Nov 17, 2011

US consumer advocacy group Consumers Union is arguing that Congress strengthen the Food and Drug Administration's ability to regulate medical devices in order to improve quality, safety and effectiveness.

The group has sent a letter to Congress contending that despite industry lobbying efforts casting medical device regulations as barriers to innovation, devices remain less regulated than pharmaceutical products in the US.

The Consumers Union letter also takes issue with the FDA's practice of clearing most devices through the 510(k) process without requiring clinical trials, as well as the agency's reliance on Substantial Equivalence as a key consideration during device reviews.

Recommendations for pre-market approval improvements the group's letter imparts to Congress include:

  • Replace "reasonable assurance" safety requirements for devices with "substantial evidence" requirements currently in place for drugs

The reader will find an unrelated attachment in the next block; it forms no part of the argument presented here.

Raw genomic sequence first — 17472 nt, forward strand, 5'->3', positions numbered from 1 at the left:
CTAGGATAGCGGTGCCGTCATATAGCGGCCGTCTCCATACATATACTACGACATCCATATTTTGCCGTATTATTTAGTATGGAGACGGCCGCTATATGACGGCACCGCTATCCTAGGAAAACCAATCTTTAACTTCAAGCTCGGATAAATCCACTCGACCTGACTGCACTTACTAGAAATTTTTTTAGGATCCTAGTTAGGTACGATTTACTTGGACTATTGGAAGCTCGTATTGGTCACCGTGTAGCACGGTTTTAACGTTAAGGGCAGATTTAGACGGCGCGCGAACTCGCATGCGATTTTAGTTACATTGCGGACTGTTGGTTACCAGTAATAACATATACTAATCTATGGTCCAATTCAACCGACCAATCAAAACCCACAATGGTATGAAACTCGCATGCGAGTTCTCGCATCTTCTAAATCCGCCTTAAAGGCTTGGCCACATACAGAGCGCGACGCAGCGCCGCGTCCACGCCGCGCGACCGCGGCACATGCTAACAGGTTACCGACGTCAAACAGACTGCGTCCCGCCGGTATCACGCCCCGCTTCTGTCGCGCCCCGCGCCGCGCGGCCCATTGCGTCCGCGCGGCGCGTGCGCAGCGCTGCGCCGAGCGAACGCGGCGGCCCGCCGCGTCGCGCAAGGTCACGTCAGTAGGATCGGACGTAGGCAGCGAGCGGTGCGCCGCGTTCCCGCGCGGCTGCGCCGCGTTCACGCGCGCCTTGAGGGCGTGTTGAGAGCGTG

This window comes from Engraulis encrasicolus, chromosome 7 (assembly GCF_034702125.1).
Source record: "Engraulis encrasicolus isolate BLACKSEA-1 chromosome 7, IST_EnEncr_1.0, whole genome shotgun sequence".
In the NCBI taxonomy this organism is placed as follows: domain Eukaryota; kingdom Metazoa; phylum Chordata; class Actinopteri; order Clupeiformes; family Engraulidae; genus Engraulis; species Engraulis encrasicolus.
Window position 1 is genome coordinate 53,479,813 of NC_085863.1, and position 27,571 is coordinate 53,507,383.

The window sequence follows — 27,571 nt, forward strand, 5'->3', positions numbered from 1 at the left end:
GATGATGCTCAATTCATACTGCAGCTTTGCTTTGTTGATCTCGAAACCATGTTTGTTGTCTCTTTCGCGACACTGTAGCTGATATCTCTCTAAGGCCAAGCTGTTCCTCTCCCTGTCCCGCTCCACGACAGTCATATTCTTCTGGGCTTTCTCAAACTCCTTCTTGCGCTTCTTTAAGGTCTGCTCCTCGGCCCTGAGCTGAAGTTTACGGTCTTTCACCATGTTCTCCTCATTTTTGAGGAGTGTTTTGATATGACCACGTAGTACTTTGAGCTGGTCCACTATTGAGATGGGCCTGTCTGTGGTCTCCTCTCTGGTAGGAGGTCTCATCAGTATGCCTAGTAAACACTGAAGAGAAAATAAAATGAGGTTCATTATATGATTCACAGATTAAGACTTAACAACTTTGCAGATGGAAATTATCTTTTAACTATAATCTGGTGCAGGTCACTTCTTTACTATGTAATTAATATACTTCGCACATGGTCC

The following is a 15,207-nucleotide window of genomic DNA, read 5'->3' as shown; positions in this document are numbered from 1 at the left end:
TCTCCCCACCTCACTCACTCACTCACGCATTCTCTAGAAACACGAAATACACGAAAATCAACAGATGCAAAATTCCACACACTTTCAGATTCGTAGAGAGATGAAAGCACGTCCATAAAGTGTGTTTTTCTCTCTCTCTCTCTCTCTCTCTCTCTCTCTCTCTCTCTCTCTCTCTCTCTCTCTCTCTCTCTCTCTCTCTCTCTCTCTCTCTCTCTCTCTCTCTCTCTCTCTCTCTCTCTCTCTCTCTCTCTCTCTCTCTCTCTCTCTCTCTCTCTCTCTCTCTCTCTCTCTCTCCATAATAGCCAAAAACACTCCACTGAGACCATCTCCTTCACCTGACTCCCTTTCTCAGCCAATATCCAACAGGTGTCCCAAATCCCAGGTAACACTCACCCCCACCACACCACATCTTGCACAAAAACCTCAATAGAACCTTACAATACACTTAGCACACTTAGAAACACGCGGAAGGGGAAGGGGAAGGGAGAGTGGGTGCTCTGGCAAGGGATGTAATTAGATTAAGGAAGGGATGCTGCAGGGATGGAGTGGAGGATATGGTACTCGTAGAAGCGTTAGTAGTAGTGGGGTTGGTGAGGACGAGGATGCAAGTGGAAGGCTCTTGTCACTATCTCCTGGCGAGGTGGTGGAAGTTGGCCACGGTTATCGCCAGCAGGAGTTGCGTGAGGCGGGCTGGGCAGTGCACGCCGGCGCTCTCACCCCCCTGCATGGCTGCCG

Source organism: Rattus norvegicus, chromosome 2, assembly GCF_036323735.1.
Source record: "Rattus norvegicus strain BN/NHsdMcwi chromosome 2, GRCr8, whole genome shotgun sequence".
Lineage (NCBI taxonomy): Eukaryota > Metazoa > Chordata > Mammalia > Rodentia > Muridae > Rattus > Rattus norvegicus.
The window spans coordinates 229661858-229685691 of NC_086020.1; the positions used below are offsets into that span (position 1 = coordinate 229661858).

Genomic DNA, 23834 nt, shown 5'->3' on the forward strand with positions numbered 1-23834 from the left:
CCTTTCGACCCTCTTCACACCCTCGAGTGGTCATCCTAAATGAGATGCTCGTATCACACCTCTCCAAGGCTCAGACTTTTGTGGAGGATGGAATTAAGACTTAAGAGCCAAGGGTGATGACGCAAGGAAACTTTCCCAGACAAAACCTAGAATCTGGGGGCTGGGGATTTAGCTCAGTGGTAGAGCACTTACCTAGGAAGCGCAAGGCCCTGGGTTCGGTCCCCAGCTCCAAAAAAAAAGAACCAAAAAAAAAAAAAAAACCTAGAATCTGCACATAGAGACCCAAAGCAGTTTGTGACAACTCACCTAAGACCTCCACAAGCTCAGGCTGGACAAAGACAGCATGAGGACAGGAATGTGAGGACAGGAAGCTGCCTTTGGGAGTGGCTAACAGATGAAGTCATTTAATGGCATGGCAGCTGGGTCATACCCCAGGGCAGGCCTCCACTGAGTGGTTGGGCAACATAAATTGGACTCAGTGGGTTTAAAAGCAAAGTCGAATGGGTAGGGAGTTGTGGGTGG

• Require all implantable and life-sustaining devices to go through premarket approval rather than 510(k) clearance
  • Remove all recalled devices from list of predicates to prevent other devices from being cleared based on those recalled devices
  • Require all devices cleared using a recalled device as their predicate to undergo safety reviews

Consumers Union also argues for improvements to the FDA's post-market surveillance practices for devices:

  • Implement a nationwide unique identifier system for devices for better communicating to patients and providers when device problems arise
  • Providing the FDA with adequate resources to fully implement and enforce existing patient protection initiatives such s MedWatch, MAUDE and Sentinel
  • Empowering the FDA to require longer-term post-market studies, and to require manufacturers to fully meet their post-market surveillance obligations
  • Keeping current conflict of interest rules for federal advisory committees in place

These recommendations are not new, according to Consumers Union: along with other consumer advocacy organizations, the group argued for adoption of these steps five years ago.

Given the substantial resources and legislative connections industry lobbyists have at their disposal, however, Consumers Union will likely have to make the same argument in another five years.


  • Stewart Eisenhart